This….does not go well. Jack’s son, Danny, has “the shining”, an umbrella term for a few different psychic gifts. The poor kid is immediately attacked by the hotel, and has to deal with ghosts and living topiary while his parents try to put their marriage back together. And of course then the hotel moves on to weaker prey…Danny’s dad.
The Family Plot by Cherie Priest (2016)
Like a lot of horror, Cherie Priest’s The Family Plot is about a lot more than just a haunting. When Chuck Dutton gets an offer to strip the old Withrow House, he sees a chance to save his family business, Music City Salvage, and to offer some stability to his daughter Dahlia, still reeling from a bitter divorce. But when he sends Dahlia and her crew out to the estate, they find more than they bargained for: some gorgeous antiques, vintage mahogany balustrades, an immaculate crystal chandelier…and a cemetery, a corpse, and a vengeful ghost.
Priest’s novel dances lightly between chilling ghost story, class commentary, and a perceptive look at a woman rebuilding her life and her relationship with her dad.
The Devil in Silver by Victor LaValle (2012)
Because I love “haunted-house-but-there’s-a-twist” type stories, I’m including Victor LaValle’s 2012 novel. Here, there are three twists: the haunted house is a mental hospital; the main character is committed against his will even though he has no mental health issues; the hallucinations the patients are having might be…The Devil?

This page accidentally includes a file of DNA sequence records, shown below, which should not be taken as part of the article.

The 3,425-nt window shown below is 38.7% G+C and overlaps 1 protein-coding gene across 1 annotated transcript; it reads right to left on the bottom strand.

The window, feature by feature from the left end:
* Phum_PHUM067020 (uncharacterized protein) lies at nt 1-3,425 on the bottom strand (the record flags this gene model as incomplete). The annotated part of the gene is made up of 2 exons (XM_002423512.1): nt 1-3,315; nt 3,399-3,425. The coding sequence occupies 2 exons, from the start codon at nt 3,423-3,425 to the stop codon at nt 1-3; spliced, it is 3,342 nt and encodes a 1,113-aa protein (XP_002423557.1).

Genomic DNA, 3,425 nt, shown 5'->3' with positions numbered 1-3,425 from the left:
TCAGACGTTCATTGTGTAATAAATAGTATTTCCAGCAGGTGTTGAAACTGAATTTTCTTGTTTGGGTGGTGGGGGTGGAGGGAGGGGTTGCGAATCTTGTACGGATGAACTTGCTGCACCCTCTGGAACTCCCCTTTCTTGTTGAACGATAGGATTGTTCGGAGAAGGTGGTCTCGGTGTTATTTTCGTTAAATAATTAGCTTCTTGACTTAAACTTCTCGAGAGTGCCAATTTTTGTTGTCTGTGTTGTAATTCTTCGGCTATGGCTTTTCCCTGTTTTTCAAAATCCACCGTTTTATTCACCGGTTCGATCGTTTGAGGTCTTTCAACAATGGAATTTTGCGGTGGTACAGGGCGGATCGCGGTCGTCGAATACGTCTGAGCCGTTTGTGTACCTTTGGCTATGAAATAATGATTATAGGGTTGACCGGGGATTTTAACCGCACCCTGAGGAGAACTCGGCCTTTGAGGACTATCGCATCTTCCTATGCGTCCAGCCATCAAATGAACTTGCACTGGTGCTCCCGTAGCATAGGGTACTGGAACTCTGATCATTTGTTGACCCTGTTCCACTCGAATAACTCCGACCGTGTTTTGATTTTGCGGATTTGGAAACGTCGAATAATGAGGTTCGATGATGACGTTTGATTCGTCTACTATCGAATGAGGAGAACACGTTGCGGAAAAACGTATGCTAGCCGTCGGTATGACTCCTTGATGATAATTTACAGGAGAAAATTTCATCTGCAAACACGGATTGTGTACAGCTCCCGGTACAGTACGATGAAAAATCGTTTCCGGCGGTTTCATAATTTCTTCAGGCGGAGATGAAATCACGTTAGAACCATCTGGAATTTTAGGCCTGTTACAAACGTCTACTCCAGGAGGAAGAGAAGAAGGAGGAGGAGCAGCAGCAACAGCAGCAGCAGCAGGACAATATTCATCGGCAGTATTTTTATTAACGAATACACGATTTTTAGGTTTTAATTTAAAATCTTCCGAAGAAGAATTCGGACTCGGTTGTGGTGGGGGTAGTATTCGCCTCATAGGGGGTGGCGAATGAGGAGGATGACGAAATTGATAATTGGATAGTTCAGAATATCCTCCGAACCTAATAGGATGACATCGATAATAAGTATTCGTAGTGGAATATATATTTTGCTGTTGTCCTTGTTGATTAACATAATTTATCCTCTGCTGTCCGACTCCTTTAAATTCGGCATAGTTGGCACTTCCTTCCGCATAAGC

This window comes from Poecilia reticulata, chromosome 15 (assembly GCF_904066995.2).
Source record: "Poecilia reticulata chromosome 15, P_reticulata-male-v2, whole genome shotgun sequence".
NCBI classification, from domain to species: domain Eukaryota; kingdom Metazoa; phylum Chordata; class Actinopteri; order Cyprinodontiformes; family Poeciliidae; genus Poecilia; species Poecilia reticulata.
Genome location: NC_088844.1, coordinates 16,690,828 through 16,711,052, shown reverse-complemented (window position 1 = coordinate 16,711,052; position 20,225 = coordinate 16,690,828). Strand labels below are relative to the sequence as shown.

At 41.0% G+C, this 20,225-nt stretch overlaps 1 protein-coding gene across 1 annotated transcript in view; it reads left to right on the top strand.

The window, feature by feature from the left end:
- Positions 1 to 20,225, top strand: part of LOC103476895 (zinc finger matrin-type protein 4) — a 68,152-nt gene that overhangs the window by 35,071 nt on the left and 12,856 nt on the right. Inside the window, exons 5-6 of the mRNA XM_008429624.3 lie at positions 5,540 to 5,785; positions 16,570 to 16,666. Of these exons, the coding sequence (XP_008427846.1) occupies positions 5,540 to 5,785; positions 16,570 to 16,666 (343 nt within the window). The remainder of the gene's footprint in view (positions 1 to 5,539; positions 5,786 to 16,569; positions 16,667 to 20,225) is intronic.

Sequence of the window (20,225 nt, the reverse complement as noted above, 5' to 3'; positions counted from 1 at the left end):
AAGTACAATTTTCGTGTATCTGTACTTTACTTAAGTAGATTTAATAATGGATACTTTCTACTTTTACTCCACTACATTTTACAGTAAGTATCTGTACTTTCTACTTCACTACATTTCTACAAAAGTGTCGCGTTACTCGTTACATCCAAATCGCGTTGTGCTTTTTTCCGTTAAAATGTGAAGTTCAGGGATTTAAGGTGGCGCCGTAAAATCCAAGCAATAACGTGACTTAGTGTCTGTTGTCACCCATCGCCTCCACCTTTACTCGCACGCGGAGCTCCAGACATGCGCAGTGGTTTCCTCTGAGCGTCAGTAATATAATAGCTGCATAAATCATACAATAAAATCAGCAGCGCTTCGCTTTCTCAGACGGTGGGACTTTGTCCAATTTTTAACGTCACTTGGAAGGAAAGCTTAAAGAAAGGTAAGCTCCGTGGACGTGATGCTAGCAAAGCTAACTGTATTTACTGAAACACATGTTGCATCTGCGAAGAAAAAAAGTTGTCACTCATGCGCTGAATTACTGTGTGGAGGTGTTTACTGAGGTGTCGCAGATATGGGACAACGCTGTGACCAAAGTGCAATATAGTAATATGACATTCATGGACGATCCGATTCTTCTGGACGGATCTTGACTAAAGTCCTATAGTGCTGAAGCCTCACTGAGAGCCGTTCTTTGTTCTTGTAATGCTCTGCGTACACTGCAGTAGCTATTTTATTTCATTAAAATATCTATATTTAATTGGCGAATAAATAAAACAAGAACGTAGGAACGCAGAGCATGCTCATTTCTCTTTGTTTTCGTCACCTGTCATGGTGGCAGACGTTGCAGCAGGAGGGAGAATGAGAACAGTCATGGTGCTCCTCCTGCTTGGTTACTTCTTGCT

Pepper is a big man who’s having a very bad night. When a pair of cops decide they’ve had enough of his mouth they decide to drop him in New Hyde mental facility instead of a jail cell, and after a few enforced therapy sessions and non-consensual medications he’s not sure what counts as real. But the stories other patients tell about “The Devil” are seeming more plausible by the minute… As in all of his work, LaValle make you care about the characters, and he makes you think, but never at the expense of telling a gripping, truly scary yarn.
Special Bonus Haunted House: “The Specialist’s Hat” by Kelly Link (1998)
This story is special because Kelly Link wrote it, but also because you can read it here.
Off you go, I’ll wait!
Wasn’t that great? As always, the haunting of the house balances perfectly with the haunting of each family member, and by the end of the story, you know Claire and Samantha and their dad. But for me at least, the one I feel the most for is the caretaker, Mr. Coeslak. They’re always locking him in the tool room.